LOUISVILLE, Ky. — Louisville Metro Council is working to strengthen the Office of Inspector General.
In the past few months, Inspector General Ed Harness has said the Louisville Metro Police Department (LMPD) isn’t giving him the files he needs to complete investigations, including body camera footage, unedited reports and officer testimony.
In November, Harness told WHAS11 that his office and LMPD had come to an agreement and certain files would be turned over. However, that agreement is dependent on approval from Kentucky State Police, and Harness said his office hasn’t received the green light.
Now, he’s hoping changes to the two-year-old ordinance that created the office will strengthen its authority.
“There have been some setbacks, but we are here,” Harness said. “We're fully funded, and we are going to make sure that we achieve the mission as outlined in the ordinance.”
The office was created in the wake of Breonna Taylor’s death.
President David James said the purpose is to create transparency and accountability.
“It's something that's desperately needed, and I think that's why the council voted unanimously for this,” he said,
Harness explained that the ordinance would do three key things.
It would specify that the inspector general's office only focuses on LMPD administrative issues, and not criminal matters. Harness said by focusing on policy mistakes, officers will be compelled to testify, as opposed to criminal matters in which officers can reserve the right to not incriminate themselves.
“But in exchange for that compelled statement, it must be held confidential,” Harness said. “So, it can't be used in any other proceeding, and it can't be used for a criminal trial, or investigation.”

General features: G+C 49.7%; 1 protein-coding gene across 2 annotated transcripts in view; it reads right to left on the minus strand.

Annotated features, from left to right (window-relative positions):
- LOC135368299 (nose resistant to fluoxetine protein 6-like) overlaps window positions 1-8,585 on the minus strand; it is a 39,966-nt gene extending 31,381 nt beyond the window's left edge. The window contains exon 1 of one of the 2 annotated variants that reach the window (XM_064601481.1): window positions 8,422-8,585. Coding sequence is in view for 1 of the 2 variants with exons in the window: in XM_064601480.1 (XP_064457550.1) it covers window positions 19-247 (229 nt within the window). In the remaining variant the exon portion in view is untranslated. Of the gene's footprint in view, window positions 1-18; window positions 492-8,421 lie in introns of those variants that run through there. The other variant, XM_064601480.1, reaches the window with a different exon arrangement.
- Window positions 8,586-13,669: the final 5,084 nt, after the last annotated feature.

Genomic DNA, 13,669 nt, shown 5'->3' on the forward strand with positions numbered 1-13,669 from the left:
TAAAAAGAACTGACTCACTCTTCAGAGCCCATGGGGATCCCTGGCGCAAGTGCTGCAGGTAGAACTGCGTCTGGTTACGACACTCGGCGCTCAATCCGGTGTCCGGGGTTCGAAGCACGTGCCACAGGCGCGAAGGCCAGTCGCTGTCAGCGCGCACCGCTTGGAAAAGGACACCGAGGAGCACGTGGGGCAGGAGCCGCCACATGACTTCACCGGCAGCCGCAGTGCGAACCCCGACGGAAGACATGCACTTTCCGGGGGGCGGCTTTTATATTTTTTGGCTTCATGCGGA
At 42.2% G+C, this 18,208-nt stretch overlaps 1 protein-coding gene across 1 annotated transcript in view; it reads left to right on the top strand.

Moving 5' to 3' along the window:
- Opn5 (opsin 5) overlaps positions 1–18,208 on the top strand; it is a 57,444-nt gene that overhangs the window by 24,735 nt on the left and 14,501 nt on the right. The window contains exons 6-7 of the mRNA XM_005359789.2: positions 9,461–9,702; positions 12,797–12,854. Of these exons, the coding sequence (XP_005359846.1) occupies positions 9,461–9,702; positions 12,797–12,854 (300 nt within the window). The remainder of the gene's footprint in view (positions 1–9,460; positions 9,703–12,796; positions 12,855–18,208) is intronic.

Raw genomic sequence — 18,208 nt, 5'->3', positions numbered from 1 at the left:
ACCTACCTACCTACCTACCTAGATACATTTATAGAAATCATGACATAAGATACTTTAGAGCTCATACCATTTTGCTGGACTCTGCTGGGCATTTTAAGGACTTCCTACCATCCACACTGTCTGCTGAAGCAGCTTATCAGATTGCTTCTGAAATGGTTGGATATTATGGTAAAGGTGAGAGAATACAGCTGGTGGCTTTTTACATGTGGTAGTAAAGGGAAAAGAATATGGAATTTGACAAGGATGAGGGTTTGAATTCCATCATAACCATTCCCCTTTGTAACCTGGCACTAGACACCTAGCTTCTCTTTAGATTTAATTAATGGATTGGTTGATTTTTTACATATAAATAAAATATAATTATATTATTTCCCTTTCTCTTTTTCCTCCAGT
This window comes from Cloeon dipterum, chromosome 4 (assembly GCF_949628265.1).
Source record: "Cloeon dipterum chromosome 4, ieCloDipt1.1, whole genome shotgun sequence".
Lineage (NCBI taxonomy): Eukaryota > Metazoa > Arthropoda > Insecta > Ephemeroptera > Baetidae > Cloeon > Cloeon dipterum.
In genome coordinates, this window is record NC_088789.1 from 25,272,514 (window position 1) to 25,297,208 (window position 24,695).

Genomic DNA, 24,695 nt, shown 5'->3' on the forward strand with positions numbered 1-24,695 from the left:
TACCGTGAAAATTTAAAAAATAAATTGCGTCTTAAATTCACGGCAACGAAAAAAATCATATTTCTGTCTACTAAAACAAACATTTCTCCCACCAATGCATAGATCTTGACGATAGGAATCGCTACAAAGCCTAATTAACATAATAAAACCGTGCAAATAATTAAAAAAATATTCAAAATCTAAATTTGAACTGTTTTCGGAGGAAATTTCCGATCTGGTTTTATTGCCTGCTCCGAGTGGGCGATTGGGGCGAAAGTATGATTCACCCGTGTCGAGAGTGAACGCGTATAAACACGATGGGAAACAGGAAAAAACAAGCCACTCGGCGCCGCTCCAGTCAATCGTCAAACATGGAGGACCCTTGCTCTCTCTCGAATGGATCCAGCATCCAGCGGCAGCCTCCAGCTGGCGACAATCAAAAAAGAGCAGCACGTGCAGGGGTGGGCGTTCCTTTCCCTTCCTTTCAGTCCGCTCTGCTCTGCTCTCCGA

The amended ordinance would also require the Professional Standards Unit to give the inspector general civilian complaints within three days.
“We just want to ensure the public that, if they file a complaint, no matter where they file it, that the public oversight entity is going to see it and have a chance to review it and determine whether or not it's appropriate for our investigation,” Harness said.
The ordinance would also allow complete access to LMPD reports and raw data.
Harness said this includes the number of times officers use force, how many arrests are made, how many citations are issued, among other things.
However, there would still be restrictions on records contained in the Criminal Justice Information System (CJIS), the FBI's database. LMPD previously told WHAS11 that those files are classified, and it's the reason they can't hand them over.
The amended ordinance was pulled from Tuesday’s agenda, as Metro Council members work on even more changes.
Make it easy to keep up-to-date with more stories like this. Download the WHAS11 News app now. For Apple or Android users.
Have a news tip? Email firstname.lastname@example.org, visit our Facebook page or Twitter feed.